India: Women fully or partly recovered from mental illness, abandoned for life by State & family
Magazine | May 17, 2010
Of vacancy Baljeet Kaur regained her mind to find her family had left her (Tribhuvan Tiwari)
They lost their minds once, their chance for rehabilitation foreverBy Chandrani Banerjee
Thirty-two-year-old Lachia from Garhwal ran away from home when she was five. She was picked up by the police in Delhi and, since she was found to be suffering from mental illness, a metropolitan court ordered that she be sent to the Institute of Human Behaviour and Allied Sciences (IHBAS) in Shahdara. Lachia recovered from her illness in just a year, but has been at the hospital ever since. Since there is no one to take custody of her, she cannot be discharged. And so she has been an inpatient at the IHBAS for the last 25 years and works at the institute without pay.
Lachia hopes her brothers Kanniyya and Babloo find her whereabouts and come to her rescue. She does not remember her address, just that home is somewhere in Uttaranchal. She also remembers neighbours Bakshu and Phoola but realises it’s too little to work on: “It won’t be enough to track down my address.”
Kali, an inmate at IHBAC
Lachia’s isn’t an isolated case. A survey conducted by the IHBAS found close to 5,000 homeless women languishing in mental hospitals across the country. They might have required treatment once but have been of sound body and mind ever since. But with nowhere to go to, they’ve continued to stay in the hospitals. Delhi alone has 35 such women.
They are perhaps more fortunate than women in institutions elsewhere in the country. Says Dr Nimesh Desai, director, IHBAS: “Delhi is much better in terms of the situation across the country. At least we have activities here to involve them. Lachia, for instance, is teaching women how to paint. They’ve responded well to treatment and some have even recovered to an extent. They need to be engaged in activities to put their mind to work.”
An IHBAC survey found 5,000 women to be languishing in mental hospitals countrywide, 35 of them in Delhi.
Life only becomes harder, however, for women after they recover and discover their families aren’t coming back for them. Currently, Sudinalay is the only half-way home in Delhi for recovered patients. But given its limited resources, it can cater to very few patients. Currently it provides shelter, food and medicare to 30 women who get a chance to live in an open community. But one Sudinalay can’t cater to many such cases; more such half-way homes are needed. As Dr V. Mohinigiri, who advises Sudinalaya, points out: “Across the country, in each government-run mental health institution, there are 50-80 abandoned women living there for anywhere between five and 30 years just because the family members have disappeared. There is no government policy to rehabilitate these hapless women. The state government is merely expected to establish rehab shelter homes for them equipped with occupational therapies and other rehab tools in partnership with voluntary organisations in the mental health sector.”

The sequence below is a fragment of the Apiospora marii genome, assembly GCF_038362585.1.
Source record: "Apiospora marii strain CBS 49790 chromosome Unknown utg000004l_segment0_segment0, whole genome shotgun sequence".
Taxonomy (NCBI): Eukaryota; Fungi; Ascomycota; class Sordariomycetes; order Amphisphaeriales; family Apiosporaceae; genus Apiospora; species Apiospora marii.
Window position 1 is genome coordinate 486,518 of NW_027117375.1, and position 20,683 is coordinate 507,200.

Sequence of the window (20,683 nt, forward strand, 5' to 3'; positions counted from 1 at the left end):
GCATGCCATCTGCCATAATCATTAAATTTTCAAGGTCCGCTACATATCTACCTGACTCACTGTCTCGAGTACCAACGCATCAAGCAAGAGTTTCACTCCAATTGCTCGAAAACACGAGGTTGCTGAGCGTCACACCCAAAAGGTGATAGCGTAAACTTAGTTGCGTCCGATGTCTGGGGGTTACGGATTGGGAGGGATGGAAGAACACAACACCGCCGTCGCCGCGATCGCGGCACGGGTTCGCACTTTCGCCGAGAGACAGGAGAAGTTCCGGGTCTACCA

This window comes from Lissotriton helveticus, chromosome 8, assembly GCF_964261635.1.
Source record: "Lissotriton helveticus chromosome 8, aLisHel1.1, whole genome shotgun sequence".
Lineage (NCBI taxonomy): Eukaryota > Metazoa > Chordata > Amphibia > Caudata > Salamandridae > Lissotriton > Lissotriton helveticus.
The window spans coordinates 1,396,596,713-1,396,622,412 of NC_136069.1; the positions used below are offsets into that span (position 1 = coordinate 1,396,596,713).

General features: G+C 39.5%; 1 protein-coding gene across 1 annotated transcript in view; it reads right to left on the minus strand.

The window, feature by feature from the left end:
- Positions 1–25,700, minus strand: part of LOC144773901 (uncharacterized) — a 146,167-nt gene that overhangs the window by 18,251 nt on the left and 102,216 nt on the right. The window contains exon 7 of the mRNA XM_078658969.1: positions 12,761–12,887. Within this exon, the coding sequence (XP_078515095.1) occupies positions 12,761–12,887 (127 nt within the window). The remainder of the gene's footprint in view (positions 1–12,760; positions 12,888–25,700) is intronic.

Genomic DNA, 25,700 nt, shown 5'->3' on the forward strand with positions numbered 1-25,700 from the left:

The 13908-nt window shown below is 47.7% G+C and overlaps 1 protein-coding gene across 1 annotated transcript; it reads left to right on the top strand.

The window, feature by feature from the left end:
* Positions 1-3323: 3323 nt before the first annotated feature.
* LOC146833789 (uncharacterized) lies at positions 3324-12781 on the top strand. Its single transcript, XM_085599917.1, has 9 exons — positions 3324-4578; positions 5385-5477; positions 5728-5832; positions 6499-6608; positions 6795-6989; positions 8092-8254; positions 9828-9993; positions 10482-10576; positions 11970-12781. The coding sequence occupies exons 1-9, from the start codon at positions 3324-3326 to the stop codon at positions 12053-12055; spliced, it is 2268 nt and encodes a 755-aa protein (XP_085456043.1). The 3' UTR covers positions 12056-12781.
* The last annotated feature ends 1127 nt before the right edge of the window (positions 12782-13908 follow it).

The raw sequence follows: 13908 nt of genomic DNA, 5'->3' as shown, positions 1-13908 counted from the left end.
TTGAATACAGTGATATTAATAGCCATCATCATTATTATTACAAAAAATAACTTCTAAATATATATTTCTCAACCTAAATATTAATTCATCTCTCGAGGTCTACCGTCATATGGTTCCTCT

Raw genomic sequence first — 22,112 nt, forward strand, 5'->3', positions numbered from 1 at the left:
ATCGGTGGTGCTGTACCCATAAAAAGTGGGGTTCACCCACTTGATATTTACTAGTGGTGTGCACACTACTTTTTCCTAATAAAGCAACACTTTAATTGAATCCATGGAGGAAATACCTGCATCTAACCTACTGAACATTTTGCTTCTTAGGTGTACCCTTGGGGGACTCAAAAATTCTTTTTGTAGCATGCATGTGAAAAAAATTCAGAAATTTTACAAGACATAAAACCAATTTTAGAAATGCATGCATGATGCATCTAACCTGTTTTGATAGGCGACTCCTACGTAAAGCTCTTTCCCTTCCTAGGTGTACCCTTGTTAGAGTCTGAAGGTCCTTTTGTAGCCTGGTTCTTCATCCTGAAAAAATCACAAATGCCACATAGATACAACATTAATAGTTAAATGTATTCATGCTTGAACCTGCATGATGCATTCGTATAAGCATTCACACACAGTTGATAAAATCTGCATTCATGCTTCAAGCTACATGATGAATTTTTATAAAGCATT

In the absence of facilities to house recovered patients, these patients continue to make hospitals their homes. Outlook met with some of the women who have recovered fully but live on at the hospital because they have been abandoned. Some of them have been been left here despite coming from financially well-off families. Smriti Nath, a Delhi University graduate, is one such person. “I used to stay in Green Park,” she tells me. “My mother is annoyed with me, hence she has left me here. If you’re going to write my story, then please write it in such a way that it brings tears to my mother’s eyes and she decides to take me back home.”
Lachia teaching how to paint
Baljeet Kaur is another such person. Left at IHBAS by her family, she was treated for mental sickness and has been fine for the past five years. However, there has been no word from her family. She constantly enquires if her brothers have contacted the hospital staff for her release. Mentally fit, she wants to live with her family. The hospital administration has given it in writing that she has fully recovered but Baljeet’s family doesn’t want her back.
“People’s mindset about mental sickness is at the root of many problems,” says psychologist Dr Aroona Bruta. “Families don’t want themselves to be identified with mentally sick people. They need support from their family and friends. The cases we are talking about largely involve women. A woman with mental sickness is not acceptable in our society. Change is required in the thinking pattern of people to improve the situation.”
In 2008, after model Gitanjali Nagpal was found on the streets in a mentally unstable condition, the Delhi High Court directed the Delhi government to evolve an action plan for homeless and mentally sick women. The court directed the social welfare, family and health welfare departments along with the Delhi Development Authority to develop a strategy to assist the state in framing a policy for such abandoned people. “Active judicial intervention is essential to discharge these individuals from an institutional set-up to a community-based rehabilitation programme,” says Sreerupa Mitrachowdhary of Sudinalay. “It is also necessary to re-establish their identity as free citizens. They should be given voter ID cards, BPL/APL cards and access to NREGA programmes for work as well. The idea is to utilise the resources in the mainstreaming of such people.” Only when the rest of society has the right frame of mind will it be able to put restless minds at ease.